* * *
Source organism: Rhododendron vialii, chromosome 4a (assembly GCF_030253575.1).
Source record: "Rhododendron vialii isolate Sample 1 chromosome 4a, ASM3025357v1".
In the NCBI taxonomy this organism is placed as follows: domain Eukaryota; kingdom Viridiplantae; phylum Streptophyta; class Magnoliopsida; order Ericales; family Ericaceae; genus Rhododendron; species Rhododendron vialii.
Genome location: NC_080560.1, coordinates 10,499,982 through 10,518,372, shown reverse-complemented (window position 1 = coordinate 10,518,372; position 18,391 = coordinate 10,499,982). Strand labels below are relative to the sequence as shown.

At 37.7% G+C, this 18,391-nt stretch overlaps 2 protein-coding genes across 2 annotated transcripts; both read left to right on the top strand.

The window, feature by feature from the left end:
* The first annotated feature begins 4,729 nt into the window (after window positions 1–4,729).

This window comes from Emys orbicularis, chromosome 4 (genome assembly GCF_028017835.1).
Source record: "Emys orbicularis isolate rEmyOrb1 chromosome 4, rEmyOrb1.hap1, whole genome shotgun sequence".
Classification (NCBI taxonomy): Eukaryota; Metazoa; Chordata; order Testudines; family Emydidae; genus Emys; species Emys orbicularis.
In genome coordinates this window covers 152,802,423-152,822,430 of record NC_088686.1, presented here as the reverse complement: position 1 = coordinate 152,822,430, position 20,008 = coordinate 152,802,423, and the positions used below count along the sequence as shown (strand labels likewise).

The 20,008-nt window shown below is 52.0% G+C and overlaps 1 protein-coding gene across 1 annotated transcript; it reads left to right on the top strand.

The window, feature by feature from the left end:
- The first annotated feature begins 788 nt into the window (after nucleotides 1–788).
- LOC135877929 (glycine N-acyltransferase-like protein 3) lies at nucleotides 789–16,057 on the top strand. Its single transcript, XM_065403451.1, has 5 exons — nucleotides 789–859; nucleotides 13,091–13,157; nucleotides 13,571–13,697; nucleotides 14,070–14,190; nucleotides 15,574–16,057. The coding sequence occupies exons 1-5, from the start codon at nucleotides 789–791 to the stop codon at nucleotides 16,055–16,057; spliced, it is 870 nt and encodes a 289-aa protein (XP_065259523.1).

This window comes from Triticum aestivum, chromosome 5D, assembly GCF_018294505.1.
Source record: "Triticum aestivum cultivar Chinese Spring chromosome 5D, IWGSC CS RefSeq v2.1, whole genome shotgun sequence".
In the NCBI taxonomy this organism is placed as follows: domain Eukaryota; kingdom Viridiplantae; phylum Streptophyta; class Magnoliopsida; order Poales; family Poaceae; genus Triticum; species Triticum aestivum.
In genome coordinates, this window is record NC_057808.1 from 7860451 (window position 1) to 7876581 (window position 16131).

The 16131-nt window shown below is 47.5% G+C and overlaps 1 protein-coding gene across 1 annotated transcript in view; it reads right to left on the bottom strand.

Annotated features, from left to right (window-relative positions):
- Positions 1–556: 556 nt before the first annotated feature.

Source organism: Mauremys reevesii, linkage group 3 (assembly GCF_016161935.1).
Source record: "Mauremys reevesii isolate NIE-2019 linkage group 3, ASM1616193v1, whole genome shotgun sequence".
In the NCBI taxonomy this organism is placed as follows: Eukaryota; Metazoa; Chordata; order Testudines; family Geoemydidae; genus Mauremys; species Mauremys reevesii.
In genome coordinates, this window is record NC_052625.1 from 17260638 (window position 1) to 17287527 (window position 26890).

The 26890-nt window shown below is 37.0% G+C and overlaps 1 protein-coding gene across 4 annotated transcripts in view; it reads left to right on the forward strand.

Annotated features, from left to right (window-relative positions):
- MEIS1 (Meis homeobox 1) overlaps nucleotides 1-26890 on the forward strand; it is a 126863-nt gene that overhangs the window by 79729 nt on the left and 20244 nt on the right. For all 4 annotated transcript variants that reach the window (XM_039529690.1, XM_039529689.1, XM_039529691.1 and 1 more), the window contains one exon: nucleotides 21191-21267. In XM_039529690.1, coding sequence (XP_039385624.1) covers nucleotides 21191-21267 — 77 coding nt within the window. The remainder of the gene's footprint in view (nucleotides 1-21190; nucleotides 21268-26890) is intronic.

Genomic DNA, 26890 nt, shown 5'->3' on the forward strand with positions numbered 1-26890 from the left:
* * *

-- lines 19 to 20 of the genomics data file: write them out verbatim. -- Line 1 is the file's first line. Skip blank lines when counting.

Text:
In genome coordinates, this window is record NC_057808.1 from 7860451 (window position 1) to 7876581 (window position 16131).

The 16131-nt window shown below is 47.5% G+C and overlaps 1 protein-coding gene across 1 annotated transcript in view; it reads right to left on the bottom strand.